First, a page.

Thirty years ago the world seemed like a bigger place before technology pushed us into fast forward, and we knew within a few minutes what was going on in the next county, the next state and ultimately around the world.
And so we knew in microseconds about the cyclone hitting what was formerly Burma; the tornadoes in southern Missouri, Arkansas and Oklahoma; and the major earthquake in China. Thousands of lives were lost and a multitude have been injured. Much property has been damaged beyond description.
If you have ever suffered a natural disaster, then you know that after you make it through the immediate trauma the minutes, hours, days, weeks, months and years go by, but you never truly recover. You never forget where you were at that exact moment the disaster struck, and the memories rain down on you like a spring shower. At the same time and same place, every year for some people, anniversary blues return.
April, May and June are very unsettling months for those of us who live in Tornado Alley. I have survived four tornadoes, two of which resulted in nearly $20 million each in damage. But my property was spared many of my neighbors and friends were not so fortunate. These experiences not only take their toll on people, physically, financially and materially, they often leave deep emotional scars.
The aftermath of these disasters is that people take Mother Nature a lot more seriously because they have seen for themselves the havoc she can wreak. Most people have emergency plans already in place for the spring storm season and most municipalities have emergency management personnel on hand, warning sirens and shelters available in case of a disaster.
Hardly a week goes by without us having our daily lives peppered with severe weather warnings. We seem to always be under a flood, thunderstorm or tornado watch. So, I’ve learned to adjust my life accordingly. My mantra is: Make no plans. I’m literally living my life one day at a time. What I do each day depends entirely on the weather.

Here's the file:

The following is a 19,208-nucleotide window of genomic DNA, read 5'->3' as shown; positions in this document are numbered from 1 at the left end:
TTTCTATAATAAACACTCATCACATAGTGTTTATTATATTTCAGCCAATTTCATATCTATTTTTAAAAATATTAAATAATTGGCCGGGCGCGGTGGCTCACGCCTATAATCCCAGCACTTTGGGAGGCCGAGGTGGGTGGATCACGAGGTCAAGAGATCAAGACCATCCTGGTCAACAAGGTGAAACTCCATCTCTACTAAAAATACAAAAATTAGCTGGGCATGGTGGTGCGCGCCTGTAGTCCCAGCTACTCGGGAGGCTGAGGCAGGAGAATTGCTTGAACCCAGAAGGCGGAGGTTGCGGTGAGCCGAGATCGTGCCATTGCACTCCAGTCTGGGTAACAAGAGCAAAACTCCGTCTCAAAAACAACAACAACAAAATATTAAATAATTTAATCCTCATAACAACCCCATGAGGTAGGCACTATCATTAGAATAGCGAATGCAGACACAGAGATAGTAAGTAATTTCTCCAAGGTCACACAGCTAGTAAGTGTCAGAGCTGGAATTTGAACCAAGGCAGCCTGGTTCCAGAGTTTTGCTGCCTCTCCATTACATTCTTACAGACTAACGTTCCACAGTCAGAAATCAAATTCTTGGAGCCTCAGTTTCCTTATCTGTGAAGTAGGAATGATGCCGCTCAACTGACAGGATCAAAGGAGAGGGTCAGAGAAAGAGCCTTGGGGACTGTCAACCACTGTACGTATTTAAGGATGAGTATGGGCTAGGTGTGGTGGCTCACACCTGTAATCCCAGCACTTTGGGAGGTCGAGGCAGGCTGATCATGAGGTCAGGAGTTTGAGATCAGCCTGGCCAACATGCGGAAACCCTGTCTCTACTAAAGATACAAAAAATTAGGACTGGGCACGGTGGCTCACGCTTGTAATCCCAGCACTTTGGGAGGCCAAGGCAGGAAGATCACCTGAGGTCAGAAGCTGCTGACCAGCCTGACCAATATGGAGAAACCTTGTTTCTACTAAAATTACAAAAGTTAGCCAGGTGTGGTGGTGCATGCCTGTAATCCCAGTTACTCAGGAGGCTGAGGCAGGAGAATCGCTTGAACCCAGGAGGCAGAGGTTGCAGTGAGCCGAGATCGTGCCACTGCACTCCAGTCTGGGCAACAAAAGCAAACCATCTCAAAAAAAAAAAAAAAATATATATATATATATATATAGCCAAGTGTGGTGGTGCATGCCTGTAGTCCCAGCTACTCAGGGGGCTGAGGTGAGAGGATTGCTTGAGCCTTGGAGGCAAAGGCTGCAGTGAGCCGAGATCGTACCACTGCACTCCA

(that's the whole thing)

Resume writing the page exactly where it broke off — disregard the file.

My garden this year is taking the biggest hit. I haven’t planted one flower, and at this time I have no desire to. Because of the amount of rainfall, the garden as well as my lawn is a mess.
Because the weather is so unsuitable and my friends seldom see me, most of them seem to believe that I am using my time productively. They keep asking me if I’m working on a new book. No, the stack of research material, which may one day evolve into a book, is neatly sitting in a box in a corner. I’d like to say I’m spending my time spring cleaning and getting ready for my upcoming rummage sale.
But, since most of the days recently have been sunless, I’m enjoying the thing that I believe gloomy days are ideally suited for — reading. And as much as I would like to report that I am advancing my education by reading something worthwhile, I’m actually reading for fun. I’m deliberately searching my bookshelves for fun stuff and have been surprised that there is so much of it that I haven’t had an opportunity to read yet.
As my colleagues know, I am a sun lover, and I get down in the dumps when the clouds invade the sky, so I’m delighted to state that with the assistance of my sunlamp and my collection of humorous reading material I am able to provide congenial companionship to Geronimo, the cat.
When the weather clears up, I’ll have no more excuses for not getting my work done. In the meantime, there’s always tomorrow, I hope.
You can join the conversation with Rose M. Nolen by calling her at 882-5734 or e-mailing her at firstname.lastname@example.org.